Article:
Tailoring procurement options to project requirements is another facet of cost management. Early in the process, contractor involvement may be recommended to provide design input, coordination, and constructability insights, particularly in net-zero energy building projects. Cost managers contribute to contractor selection, ensuring relevant capabilities and experience. 

Continuous risk management is central to the cost management process, involving regular review, monitoring, and updating risks at each stage. As more information is acquired, contingency allowances may be adjusted, reflecting a dynamic and iterative approach to risk management. Collaboration is essential in net-zero energy building projects, recognizing that no party operates in isolation. Cost managers aim to communicate accurate, clear, and concise cost data to key decision-makers throughout the project, ensuring that various parties contribute to overall success.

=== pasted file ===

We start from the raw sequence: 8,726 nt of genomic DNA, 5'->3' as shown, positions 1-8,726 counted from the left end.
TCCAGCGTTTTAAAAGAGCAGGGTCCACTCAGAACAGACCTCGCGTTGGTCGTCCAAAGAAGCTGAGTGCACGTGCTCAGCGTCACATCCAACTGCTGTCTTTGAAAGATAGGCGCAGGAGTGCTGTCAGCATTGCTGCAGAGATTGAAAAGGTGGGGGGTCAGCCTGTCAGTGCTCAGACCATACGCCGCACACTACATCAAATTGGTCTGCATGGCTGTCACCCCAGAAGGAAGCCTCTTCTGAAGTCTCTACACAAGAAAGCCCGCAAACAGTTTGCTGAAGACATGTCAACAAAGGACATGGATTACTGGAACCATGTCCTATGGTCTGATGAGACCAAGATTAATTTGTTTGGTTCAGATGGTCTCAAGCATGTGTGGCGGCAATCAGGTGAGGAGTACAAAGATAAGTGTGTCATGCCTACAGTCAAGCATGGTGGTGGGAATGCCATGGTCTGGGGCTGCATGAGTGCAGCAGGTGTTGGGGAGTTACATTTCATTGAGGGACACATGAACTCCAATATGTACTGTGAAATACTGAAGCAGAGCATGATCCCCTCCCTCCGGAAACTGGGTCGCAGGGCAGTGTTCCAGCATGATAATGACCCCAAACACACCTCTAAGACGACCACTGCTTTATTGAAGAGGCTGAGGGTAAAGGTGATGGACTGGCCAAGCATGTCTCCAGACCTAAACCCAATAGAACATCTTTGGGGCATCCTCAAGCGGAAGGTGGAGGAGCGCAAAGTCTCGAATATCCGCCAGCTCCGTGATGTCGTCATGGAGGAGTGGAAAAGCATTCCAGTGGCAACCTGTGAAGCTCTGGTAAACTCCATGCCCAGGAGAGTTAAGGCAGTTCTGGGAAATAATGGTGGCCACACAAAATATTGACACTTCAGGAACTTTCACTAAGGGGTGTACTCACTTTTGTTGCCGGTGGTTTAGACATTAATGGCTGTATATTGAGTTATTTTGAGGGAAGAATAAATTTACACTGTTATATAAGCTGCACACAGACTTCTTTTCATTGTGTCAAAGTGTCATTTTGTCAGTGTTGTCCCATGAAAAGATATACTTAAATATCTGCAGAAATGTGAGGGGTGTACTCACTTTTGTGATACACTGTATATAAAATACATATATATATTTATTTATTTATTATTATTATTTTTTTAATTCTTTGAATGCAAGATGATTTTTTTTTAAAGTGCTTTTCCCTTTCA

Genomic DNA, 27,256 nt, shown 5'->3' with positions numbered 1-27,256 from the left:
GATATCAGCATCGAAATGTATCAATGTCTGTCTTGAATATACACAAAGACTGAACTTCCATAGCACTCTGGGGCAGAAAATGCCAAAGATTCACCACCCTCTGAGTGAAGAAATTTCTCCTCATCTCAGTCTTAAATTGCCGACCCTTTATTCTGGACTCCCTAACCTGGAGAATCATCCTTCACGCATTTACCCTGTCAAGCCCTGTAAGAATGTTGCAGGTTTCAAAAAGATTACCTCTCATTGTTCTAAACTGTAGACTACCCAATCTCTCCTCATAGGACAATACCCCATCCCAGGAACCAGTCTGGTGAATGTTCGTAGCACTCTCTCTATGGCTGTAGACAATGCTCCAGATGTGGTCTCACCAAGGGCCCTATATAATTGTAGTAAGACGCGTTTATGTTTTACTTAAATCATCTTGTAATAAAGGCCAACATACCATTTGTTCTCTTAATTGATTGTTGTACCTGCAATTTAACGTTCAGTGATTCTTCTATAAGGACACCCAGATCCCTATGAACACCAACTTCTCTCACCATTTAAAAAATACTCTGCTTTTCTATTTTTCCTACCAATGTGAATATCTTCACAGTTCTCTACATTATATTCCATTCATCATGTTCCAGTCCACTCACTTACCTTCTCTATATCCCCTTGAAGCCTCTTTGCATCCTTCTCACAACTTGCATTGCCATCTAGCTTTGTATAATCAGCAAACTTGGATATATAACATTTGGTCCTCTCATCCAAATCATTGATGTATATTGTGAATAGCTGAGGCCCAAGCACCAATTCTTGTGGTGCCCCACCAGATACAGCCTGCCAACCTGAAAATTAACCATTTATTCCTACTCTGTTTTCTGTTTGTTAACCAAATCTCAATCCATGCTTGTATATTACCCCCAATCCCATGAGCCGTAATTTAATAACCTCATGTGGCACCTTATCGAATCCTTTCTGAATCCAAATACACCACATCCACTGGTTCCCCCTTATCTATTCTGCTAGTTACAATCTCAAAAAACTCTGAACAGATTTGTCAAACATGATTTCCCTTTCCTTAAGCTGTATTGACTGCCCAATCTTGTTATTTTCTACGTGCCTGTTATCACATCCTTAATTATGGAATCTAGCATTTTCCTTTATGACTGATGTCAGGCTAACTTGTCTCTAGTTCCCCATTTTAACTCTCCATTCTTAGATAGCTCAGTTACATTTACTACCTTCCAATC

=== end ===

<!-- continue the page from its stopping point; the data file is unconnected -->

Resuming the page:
Looking beyond immediate construction expenses, cost managers emphasize assessing maintenance, repair, and replacement costs over the building’s lifespan. This comprehensive approach enables property owners to make informed decisions supporting resiliency and ensuring long-term financial stability.

Sustainability now takes center stage in commercial real estate, once synonymous with energy consumption. The collaboration between government agencies, research institutions, and the commercial sector is pivotal. Achieving a greener future means embracing net-zero energy building principles, but that can’t be done without a clear, practical understanding of financial hurdles. The only way that properties can achieve net-zero is if its ownership and management teams stay updated on evolving policies and implementing effective cost-management strategies. We can achieve the goal of reducing our buildings’ energy use to zero, but like any big goal, it won’t happen without planning and perseverance.